Almost seventy percent of companies are concerned about retaining their high performing critical talent as a result of cutbacks made during the recession, and especially as pay stagnates for a second year. This talent flight concern appears warranted as many companies indicated that they plan to increase hiring next year, and will almost certainly look at competing organizations in their industry or region as a possible source of talent.

Companies are taking measures specifically to retain top talent, including greater pay differentiation through targeted salary increases (55%), differentiated bonuses (21%), and retention awards in cash (29%) or stock (25%). In addition, 40% of respondents are responding by enhancing their talent management programs.

"To successfully execute a differentiated pay strategy, companies will need a strong, properly integrated, well-understood performance management tool, and potentially a change management initiative to assist managers and employees with what will be a significant mind-set shift. Employees at all levels will need to rethink their salary expectations, from the better of cost of living or merit, to living with the same salary as last year unless they have done something to increase their value to the organization," said Macdonald. "The good news for companies that have cut or frozen pay is that they haven't lost as much ground competitively as they might have anticipated. The bad news is that there's always a good market for the best talent."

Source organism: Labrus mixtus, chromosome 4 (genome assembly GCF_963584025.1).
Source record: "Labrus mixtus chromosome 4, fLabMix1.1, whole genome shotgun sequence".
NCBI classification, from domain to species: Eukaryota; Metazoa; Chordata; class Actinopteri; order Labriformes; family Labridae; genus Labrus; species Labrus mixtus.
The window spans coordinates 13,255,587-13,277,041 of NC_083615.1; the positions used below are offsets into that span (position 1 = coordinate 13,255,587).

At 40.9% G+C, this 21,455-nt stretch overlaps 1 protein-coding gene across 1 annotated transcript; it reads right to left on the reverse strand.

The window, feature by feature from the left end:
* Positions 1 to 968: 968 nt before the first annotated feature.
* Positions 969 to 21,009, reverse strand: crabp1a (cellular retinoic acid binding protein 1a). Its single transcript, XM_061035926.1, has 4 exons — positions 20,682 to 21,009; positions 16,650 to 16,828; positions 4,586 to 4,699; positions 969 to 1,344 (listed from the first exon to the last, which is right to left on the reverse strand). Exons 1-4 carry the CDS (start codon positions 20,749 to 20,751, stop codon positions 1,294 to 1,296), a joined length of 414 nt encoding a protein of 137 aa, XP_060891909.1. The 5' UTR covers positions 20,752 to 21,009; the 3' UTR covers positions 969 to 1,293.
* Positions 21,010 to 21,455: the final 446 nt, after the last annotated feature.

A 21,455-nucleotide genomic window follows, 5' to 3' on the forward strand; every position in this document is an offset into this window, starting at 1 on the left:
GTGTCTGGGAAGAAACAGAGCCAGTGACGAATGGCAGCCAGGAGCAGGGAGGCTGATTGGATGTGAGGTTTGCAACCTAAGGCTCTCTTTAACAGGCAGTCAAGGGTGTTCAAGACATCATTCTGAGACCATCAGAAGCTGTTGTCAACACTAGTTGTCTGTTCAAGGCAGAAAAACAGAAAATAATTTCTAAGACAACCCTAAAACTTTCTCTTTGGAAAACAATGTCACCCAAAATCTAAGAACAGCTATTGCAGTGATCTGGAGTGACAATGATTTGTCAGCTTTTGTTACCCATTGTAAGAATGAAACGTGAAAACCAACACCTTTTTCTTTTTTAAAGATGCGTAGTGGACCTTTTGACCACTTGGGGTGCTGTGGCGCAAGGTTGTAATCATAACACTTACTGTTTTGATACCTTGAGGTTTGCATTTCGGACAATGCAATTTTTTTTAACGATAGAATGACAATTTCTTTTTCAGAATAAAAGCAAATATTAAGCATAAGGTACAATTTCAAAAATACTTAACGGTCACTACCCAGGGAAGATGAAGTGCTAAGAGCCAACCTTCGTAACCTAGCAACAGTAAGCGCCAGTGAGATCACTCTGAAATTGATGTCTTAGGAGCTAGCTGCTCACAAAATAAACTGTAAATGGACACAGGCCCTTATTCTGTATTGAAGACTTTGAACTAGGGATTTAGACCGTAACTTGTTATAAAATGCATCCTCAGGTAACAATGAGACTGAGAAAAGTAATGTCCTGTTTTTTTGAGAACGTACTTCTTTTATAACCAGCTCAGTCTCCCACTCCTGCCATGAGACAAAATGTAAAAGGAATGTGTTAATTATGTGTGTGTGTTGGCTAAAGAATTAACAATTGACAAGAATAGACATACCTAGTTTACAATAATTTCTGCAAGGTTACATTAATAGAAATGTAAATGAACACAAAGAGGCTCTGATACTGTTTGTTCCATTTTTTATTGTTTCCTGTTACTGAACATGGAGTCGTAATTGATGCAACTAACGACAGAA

Canada is not alone. Companies in many countries around the globe share Canada's conservative outlook on 2010, with projected median salary increases averaging around 3.0% or less. On the opposite end of the spectrum, employers in the BRIC countries (Brazil, Russia, India and China) and certain high-inflation economies are projecting faster salary growth, with expected 2010 salary increases of 7.0% or higher, according to Towers Perrin's 2009-2010 Global Compensation Planning Survey conducted in summer 2009.


Towers Perrin's most recent compensation and hiring research was conducted online in late October 2009, as part of a series of ongoing surveys to gain insight on how organizations are responding to the economic turmoil and balancing key talent and cost objectives. In total, 143 respondents provided information on their Canadian operations. The same survey was conducted in the US with 330 companies participating.

About Towers Perrin

Towers Perrin is a global professional services firm that helps organizations improve performance through effective people, risk and financial management. The firm provides innovative solutions in the areas of human capital strategy, program design and management, and in the areas of risk and capital management, insurance and reinsurance intermediary services, and actuarial consulting. Towers Perrin has offices and alliance partners in the United States, Canada, Europe, Asia, Latin America, South Africa, Australia, New Zealand and the Middle East. More information about Towers Perrin is available at


For further information: For further information: Laura Snell, (416) 355-7406,